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The lesser known Amaryllis Belladonna are hardy in most parts of the U.K. The Amaryllis we cover here however  are originally from the tropical regions in South America.  They therefore need a much cosier upbringing.  They are more correctly known by their botanical name Hippeastrum.


The giant bulbs are purchased in autumn or winter, either potted or loose.  They are often given as Christmas presents.  However special prepared bulbs can be obtained for earlier potting to bring into bloom for the festive period.  Their many hybrids come in pink, red, white, orange and striped flowered forms.



When bulbs are received they should be stored in a fairly cool place until you are ready to bring them into growth.  Remember the bulbs can be harmful if  eaten. Pot your bulbs, if not already potted on receipt, into a five to seven inch or thirteen to eighteen centimetre pot, in a quality, free draining multipurpose compost, point upwards.  The top third of the bulb should remain exposed.



Potting in a lightweight pot may mean the heavy flowers later cause the plant to fall over.  Putting the pot into a heavier ceramic pot cover can remedy this, but take care not to allow excess water to gather in the pot cover.  This can lead to fatal overwatering.  Bulbs can be brought into growth from October onwards.  Successional potting of multiple bulbs at fortnightly intervals can provide a very long display of flowers in the home.


Water the compost sparingly until growth begins and keep the plant in a warm conservatory or room at a temperature of at least sixty to seventy degrees Fahrenheit or sixteen to twenty-one degrees centigrade, replicating their tropical origins.  Your plant will require bright light but prefer little direct sunlight.  As growth starts increase the watering and feed weekly with a liquid house plant feed.  Turn the pot occasionally to prevent the stem leaning towards light.


After approximately eight to twelve weeks, depending on the variety, your bulb will burst into resplendent bell shaped blooms.  It awakes from its slumber to perform its floral trumpet fanfare whilst many of the outdoor garden plants are at their dullest.  The plant can then be kept very slightly cooler to prolong flowering.  The heavy flowers may require the stem to  be staked with a cane.  Misting with water, though not essential, can be beneficial.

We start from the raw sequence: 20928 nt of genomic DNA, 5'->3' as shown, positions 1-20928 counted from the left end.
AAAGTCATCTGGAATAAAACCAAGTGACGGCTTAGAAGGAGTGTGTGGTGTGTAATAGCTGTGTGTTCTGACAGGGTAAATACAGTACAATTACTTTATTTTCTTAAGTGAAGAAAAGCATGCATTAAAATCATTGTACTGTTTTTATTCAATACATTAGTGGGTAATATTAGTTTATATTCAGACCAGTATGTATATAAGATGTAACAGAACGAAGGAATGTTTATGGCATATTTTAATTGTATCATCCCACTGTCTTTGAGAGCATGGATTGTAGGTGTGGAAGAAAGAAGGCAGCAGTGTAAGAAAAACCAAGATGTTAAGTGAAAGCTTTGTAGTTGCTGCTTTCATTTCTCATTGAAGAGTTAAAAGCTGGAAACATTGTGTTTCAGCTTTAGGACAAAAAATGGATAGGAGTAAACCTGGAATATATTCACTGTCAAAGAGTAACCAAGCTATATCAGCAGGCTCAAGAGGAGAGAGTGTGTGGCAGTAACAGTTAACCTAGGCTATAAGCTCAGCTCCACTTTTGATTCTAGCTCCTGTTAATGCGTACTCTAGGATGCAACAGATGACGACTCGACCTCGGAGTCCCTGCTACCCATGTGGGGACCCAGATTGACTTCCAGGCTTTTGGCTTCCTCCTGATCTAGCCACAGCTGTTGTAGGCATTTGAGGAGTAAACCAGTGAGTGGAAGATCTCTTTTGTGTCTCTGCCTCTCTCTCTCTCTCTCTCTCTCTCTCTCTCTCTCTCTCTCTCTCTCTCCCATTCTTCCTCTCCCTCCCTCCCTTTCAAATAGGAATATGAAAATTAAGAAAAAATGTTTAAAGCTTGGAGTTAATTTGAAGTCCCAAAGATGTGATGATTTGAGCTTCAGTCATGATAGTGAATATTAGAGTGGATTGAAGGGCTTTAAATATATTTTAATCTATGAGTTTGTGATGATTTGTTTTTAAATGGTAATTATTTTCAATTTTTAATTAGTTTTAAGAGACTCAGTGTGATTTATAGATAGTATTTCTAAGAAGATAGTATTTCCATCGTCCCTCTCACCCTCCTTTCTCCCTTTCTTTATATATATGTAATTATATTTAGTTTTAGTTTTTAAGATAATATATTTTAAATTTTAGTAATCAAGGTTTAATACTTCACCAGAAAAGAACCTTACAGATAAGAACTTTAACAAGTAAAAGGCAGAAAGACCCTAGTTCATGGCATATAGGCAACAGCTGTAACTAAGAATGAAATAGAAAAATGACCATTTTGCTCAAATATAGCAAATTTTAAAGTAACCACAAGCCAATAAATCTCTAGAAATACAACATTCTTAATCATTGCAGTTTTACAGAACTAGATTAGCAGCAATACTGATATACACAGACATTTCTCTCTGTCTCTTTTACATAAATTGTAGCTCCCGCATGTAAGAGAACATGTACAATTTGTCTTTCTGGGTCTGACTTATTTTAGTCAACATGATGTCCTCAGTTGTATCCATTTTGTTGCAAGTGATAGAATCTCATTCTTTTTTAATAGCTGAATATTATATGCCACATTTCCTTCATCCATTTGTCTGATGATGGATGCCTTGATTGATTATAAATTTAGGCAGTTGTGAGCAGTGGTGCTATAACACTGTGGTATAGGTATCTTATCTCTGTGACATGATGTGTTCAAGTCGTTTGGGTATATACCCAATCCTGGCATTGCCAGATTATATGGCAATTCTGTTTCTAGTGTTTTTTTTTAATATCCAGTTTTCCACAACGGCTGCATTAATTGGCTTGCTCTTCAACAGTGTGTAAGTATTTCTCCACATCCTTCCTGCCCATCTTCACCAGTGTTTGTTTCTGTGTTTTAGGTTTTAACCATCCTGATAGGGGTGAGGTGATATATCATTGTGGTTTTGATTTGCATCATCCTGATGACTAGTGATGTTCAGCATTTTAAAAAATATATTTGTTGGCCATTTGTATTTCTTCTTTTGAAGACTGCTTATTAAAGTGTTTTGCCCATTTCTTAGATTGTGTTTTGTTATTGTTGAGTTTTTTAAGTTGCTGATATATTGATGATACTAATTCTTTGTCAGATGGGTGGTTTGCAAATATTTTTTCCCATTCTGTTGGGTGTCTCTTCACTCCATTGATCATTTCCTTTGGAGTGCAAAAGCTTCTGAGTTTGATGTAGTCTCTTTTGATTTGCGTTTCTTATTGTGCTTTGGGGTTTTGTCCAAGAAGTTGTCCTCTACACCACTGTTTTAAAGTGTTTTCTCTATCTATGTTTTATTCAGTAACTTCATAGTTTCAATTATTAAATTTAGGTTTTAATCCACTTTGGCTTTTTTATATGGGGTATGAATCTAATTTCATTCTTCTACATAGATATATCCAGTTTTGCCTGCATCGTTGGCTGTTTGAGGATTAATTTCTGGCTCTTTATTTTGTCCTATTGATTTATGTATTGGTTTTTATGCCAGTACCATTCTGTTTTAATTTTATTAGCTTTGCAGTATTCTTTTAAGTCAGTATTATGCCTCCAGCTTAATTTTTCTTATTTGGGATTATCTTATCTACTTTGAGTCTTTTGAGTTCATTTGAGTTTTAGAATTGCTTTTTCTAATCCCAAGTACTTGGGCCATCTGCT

After the flowers have faded, strap shaped leaves will appear which will help to build up the bulb for successive  years.  Watering and feeding should continue at this time and the stem should be cut down to within an  inch of the bulb’s neck.


When the leaves begin to yellow, the foliage can be removed.  The pot can now be placed in a cooler room or outside if night temperatures are above fifty degrees Fahrenheit or ten degrees centigrade.  Light is not essential during this dormant period and the bulb can be kept dry.


When you require the bulb to come into new growth, bring it back into a warm place and resume watering and feeding.  The bulb will need to be re-potted into a slightly larger pot every couple of years.  If the above instructions are followed once again the plant will give you many years of pleasure.  The larger the bulb becomes, the more flower stems will be produced.


New plants can be propagated from seed.  However it will take up to six years for the seed to turn into a flowering plant.  Therefore many find it preferable to allow the professionals to cultivate the new bulbs.  Propagation from offsets is quicker if you wish to try your hand at propagation.  Too little water and low night temperatures can lead to bud drop. However, other than that, Amaryllis are one of the easiest and most rewarding of house plants.

Mark Snelling.

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